Breaking the Code: A Father's Secret, a Daughter's Journey, and the Question That Changed Everything  


By Karen Fisher-Alaniz.  Sourcebooks; Original edition.

Our parents are our most unexplored mystery.Whether close or distant to us, we see them as "parent," rarely knowing or thinking about the person that they are outside that role. So few of us get to discover that person inside, even if it may be just a question away.Like many, Karen grew up with a father who was always there and yet always absent. As a little girl and then an adult, she talked to him, but they never really had a conversation. He'd told her stories of his childhood and of his time in the Navy, but she'd barely listened.But on his 81st birthday, without explanation, her father placed two weathered notebooks on her lap, with more than 400 pages of letters he'd written to his parents during World War II. The more she read, the more she discovered about the man she never knew and the secret role he played in the war.

More Room in a Broken Heart: The True Adventures of Carly Simon  


By Stephen Davis.  Gotham.

A love song to an American icon: the first full-length biography of Carly Simon, from an acclaimed music journalist who has known her for decades Carly Simon has won two Grammys and an Academy Award, and her albums have sold more than forty million copies. Her music has touched countless lives since her debut in the 1970s, yet her own life story has remained unpublished-until now. Tapping private archives, family interviews, and a forty-year friendship with the legend herself, Stephen Davis at last captures Carly Simon's extraordinary journey from shy teenager to superstar. More Room in a Broken Heart candidly covers everything her fans want to know, including: Growing up with her father, publishing mogul Richard Simon The Bob Dylan turning point that launched her career The real story behind "You're So Vain" Carly's severe stage fright (she's the only musical guest to pretape an SNL segment) Romantic involvements with Mick Jagger, Warren Beatty, and Cat Stevens How Carly and James Taylor went from being pop music's reigning couple to independent souls living at opposite ends of Massachusetts Surviving breast cancer Her recent financial and spiritual crises Along the way, Davis vividly takes readers back to some of the most powerful eras in American music history and delivers a tribute worthy of the artist and her loyal fans, who know that nobody does it better than Carly Simon.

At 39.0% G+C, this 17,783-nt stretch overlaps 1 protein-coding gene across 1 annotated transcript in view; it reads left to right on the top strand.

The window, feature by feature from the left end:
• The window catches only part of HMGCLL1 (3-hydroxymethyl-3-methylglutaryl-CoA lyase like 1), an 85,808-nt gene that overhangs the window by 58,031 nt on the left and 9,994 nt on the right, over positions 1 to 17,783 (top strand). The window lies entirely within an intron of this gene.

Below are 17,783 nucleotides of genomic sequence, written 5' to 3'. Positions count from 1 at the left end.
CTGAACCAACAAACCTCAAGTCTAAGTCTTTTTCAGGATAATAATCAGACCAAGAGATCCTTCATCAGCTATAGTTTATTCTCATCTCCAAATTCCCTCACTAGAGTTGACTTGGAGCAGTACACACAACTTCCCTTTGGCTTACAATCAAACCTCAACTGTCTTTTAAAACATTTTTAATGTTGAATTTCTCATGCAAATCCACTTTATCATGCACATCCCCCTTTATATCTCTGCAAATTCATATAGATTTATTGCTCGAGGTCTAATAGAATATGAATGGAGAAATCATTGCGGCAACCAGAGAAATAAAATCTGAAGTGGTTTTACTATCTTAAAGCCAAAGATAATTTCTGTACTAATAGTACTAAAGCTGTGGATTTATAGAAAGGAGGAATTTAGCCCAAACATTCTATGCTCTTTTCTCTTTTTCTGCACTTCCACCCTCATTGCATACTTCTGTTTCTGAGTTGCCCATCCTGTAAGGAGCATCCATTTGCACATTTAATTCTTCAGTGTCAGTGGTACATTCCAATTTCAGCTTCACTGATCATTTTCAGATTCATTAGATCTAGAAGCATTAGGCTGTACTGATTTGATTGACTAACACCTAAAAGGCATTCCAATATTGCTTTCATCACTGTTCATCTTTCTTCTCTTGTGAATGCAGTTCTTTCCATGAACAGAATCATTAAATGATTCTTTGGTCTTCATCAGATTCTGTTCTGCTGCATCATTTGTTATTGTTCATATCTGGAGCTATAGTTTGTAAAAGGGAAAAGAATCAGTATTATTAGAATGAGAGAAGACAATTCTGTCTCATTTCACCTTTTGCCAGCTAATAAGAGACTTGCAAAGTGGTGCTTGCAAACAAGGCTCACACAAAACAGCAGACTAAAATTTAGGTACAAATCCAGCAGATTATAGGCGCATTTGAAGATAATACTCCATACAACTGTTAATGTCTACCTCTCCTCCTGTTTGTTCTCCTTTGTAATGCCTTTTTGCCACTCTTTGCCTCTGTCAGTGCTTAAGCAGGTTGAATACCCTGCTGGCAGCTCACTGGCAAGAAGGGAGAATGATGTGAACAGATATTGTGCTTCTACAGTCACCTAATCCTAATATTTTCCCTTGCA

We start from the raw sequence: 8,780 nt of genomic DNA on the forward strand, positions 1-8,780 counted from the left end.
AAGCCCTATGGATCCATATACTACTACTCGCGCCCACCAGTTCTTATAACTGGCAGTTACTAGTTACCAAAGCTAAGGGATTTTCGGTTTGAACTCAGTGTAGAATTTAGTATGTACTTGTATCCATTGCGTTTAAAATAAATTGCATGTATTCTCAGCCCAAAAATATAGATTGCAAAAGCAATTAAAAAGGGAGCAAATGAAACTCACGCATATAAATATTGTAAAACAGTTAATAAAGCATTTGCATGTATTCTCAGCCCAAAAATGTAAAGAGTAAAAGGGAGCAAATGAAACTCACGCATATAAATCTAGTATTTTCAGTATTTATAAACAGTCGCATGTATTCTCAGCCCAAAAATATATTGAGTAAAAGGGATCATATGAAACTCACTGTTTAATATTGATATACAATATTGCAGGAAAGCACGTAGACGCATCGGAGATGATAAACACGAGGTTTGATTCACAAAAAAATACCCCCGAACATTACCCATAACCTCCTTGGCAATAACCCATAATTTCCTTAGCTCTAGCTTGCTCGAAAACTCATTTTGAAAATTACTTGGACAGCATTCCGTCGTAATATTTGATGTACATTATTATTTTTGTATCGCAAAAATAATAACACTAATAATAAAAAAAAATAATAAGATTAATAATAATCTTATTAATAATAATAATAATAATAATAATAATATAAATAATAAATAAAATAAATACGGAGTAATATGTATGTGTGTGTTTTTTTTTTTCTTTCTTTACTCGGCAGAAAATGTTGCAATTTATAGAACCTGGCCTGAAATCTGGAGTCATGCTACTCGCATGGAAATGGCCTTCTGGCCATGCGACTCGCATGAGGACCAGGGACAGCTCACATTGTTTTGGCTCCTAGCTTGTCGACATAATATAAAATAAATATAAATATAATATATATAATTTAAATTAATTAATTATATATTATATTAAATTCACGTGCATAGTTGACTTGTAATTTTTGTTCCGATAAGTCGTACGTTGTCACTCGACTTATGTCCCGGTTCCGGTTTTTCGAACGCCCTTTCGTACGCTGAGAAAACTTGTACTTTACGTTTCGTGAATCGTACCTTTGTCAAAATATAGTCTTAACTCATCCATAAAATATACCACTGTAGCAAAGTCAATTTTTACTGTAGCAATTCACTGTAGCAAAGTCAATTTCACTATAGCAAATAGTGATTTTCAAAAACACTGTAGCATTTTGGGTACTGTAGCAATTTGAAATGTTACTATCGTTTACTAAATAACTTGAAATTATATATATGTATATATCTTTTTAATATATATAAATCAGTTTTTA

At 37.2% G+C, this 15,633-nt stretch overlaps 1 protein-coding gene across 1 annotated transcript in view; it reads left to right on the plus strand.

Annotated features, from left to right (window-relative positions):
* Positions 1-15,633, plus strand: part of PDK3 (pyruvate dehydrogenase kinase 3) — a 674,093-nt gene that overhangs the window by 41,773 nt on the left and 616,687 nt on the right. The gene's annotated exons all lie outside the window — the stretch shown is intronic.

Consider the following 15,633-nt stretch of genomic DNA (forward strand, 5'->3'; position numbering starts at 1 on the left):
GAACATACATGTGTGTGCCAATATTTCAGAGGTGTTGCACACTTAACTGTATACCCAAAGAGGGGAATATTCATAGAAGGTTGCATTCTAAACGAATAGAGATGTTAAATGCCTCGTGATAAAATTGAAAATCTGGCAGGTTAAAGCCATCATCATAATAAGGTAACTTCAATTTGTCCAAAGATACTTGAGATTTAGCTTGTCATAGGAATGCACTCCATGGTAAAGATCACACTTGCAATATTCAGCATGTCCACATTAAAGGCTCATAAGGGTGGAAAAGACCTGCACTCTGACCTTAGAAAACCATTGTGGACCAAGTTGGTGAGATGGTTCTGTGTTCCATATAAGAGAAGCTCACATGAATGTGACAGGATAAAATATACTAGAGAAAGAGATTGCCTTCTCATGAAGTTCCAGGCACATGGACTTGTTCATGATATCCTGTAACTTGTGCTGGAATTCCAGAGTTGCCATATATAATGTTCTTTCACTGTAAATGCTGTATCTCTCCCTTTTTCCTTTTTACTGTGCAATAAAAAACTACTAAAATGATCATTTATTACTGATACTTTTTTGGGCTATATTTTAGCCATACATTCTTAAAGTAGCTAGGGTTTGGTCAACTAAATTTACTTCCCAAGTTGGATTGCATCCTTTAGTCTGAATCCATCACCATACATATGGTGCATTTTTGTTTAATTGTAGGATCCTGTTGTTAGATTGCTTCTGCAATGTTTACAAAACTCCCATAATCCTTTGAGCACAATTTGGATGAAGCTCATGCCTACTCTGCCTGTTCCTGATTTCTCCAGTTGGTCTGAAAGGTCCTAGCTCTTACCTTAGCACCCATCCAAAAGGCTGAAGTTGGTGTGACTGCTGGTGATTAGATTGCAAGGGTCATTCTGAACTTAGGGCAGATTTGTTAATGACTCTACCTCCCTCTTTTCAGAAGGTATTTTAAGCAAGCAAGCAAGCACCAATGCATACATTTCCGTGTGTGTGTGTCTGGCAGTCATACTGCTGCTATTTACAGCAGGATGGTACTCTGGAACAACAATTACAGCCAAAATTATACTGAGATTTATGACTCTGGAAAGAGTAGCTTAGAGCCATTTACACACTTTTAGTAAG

A Bittersweet Season: Caring for Our Aging Parents--and Ourselves  


By Jane Gross.  Knopf.

“A forthright story and trenchant advice . . . Gross’s chronicle of her mother’s decline is intimate and affecting, and her advice to readers is insightful . . . A Bittersweet Season manages to send its voice aloft, its two parts harmonizing in sorrowful, haunting song.”            -Annie Murphy Hall, The New York Times Book Review “[Gross is] an incisive reporter with a fine eye for detail . . . A Bittersweet Season is sure to become required reading for anyone with an elderly parent who depends on long-term care.”            -Associated Press  “This is tough stuff, and Gross writes movingly about the toll it takes on her and other caregivers.

The Corpse Had a Familiar Face: Covering Miami, America's Hottest Beat  


By Edna Buchanan.  Pocket Books.

Buchanan, who won a Pulitzer Prize in 1986, has been the police reporter for the Miami Herald for 16 years and has covered some 5000 murder cases. Born and raised in New Jersey (which she hated), she got to Miami (which she loves) by accident and almost as casually got into the newspaper business. She tends to be hard-nosed about crime and criminals: her stories here range from a case which set off three days of rioting in Miami's black community, to a father who shot his comatose daughter in a hospital. Buchanan writes in pure journalese, with short sentences and short paragraphs,and she does it superbly. Literary Guild alternate. Author tour. Copyright 1987 Reed Business Information, Inc. --This text refers to an out of print or unavailable edition of this title.

Auschwitz: A Doctor's Eyewitness Account  


By Miklos Nyiszli.  Arcade Publishing.

“The best brief account of the Auschwitz experience available.”—The New York Review of BooksWhen the Nazis invaded Hungary in 1944, they sent virtually the entire Jewish population to Auschwitz. A Jew and a medical doctor, Dr. Miklos Nyiszli was spared from death for a grimmer fate: to perform “scientific research” on his fellow inmates under the supervision of the infamous “Angel of Death”: Dr. Josef Mengele. Nyiszli was named Mengele’s personal research pathologist. Miraculously, he survived to give this terrifying and sobering account.